In the run-up to International Women’s Day on 8 March, the FERPA women’s committee denounces the difficult, complicated situation that we as retired women and pensioners face. In order for this situation to change, we are calling on all of our members to attend the various meetings and demonstrations that will be taking place on International Women’s Day.
It is particularly important this year, when equality policies are under serious threat. Defending women’s rights and demanding quality employment, fair salaries, pensions that give pensioners dignity in retirement, and gender co-responsibility, must be among our objectives.
The pay gap between men and women is the result of women’s lack of integration in the workplace. In other words, employment inequality leads to pay inequality which translates as smaller pensions for women. In global terms, women’s income from workplace pensions in some EU countries is on average between 29% and 61% of what men earn, meaning that female pensioners are poorer.
We must raise awareness of the existing barriers that exclude women in these age groups from employment: discrimination due to maternity and childcare, obstacles caused by a lack of public care services for children, senior citizens and dependant persons, and business strategies that prioritise hiring men over women. Alongside the reactionary offensive of governments that knowingly harm women’s rights and autonomy and revive the culture of domesticity, we are also faced with gender stereotyping from businessmen.
The situation of retired women and pensioners receives very little visibility. We must make an effort to get to know who retired women and pensioners are, since there are differences in their age, economic status, culture and form of cohabitation. We must promote access to equal opportunities as a right and demand that governments take retired women and pensioners into account when applying economic policies that cut their essential rights.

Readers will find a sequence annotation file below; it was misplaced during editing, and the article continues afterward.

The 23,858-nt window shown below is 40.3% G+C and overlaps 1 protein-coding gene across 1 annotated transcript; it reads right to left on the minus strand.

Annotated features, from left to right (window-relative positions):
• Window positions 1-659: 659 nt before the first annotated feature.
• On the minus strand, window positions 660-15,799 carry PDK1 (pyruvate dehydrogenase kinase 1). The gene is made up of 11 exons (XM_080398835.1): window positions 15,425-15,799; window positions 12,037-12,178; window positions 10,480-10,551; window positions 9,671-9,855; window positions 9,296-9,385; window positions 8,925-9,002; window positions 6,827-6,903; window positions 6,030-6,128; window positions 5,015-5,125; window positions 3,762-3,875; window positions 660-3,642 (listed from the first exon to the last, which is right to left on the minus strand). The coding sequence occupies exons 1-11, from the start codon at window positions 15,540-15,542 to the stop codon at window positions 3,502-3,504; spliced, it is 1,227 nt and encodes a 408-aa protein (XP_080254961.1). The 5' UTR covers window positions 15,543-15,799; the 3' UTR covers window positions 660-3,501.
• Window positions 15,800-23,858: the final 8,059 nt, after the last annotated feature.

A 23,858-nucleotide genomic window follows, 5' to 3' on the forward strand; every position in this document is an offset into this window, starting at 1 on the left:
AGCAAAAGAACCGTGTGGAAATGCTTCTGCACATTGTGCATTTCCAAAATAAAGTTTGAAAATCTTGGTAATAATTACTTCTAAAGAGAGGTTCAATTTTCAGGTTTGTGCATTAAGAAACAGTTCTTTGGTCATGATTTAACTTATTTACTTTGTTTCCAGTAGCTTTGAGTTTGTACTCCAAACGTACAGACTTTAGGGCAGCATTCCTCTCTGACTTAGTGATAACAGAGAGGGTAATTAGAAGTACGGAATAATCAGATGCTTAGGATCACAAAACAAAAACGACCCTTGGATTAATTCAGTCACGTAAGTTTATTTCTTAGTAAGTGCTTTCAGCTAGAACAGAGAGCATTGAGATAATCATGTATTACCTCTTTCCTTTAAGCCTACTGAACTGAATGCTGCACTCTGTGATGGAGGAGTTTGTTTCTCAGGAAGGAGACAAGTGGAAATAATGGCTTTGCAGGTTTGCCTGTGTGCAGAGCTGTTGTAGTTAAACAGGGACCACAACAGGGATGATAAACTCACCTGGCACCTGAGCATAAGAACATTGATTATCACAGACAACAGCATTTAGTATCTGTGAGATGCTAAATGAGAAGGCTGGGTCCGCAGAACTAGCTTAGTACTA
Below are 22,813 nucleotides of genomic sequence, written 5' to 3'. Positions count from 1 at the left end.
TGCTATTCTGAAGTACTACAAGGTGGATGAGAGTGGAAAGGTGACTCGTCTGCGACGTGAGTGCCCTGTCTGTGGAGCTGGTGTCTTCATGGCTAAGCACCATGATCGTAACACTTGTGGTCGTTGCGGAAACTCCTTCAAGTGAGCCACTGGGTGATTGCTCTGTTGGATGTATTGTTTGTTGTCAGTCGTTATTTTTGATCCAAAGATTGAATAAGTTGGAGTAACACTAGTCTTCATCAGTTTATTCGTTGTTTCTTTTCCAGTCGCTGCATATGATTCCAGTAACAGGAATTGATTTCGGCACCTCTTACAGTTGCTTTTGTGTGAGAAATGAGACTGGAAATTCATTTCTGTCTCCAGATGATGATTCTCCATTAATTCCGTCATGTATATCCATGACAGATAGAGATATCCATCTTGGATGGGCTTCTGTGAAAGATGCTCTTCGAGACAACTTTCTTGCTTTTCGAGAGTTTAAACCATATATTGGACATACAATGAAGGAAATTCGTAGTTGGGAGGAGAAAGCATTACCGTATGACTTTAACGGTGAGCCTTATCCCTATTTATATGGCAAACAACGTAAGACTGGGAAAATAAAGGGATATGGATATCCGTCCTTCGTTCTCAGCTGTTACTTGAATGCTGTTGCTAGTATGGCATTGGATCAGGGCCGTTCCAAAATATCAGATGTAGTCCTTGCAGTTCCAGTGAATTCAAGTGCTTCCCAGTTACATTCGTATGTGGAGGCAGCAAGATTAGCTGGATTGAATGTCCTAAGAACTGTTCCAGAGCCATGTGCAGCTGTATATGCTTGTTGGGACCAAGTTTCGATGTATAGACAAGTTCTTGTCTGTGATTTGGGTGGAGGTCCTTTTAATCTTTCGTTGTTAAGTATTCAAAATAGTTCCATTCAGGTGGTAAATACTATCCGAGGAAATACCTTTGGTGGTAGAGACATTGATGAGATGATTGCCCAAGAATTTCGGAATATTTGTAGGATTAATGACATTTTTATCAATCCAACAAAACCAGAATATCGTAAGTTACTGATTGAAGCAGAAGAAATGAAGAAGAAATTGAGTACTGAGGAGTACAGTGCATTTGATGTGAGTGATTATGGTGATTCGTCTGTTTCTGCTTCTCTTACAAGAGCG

Retired women and pensioners are the group that has suffered the highest levels of inequality in recent decades, and for many years have been the group with the lowest income. And even today they remain highly vulnerable to poverty because of their relative lack of resources and support when it is needed the most.
We need a dependency law that ends the serious issue that many retired women and pensioners in this situation, and their families, experience, as it is women who tend to be the primary caregivers.
We denounce the serious impact caused by the lack of convincing political commitment and activity on the part of the European Union’s various members state governments to eradicate gender-based violence.
It is clear that the financial, economic and social crisis is having a tremendously negative effect on the whole of society, but we must not forget that it is having a particularly serious impact on the living and employment conditions of women – specific impacts that should be taken into account when drawing up proposals to improve the situation and eradicate these problems.
Ridding our society of these situations is exactly what the FERPA women’s committee is working to achieve, and we strongly believe that if we all work together our proposals will receive greater visibility.
FERPA Women’s Committee• March 2017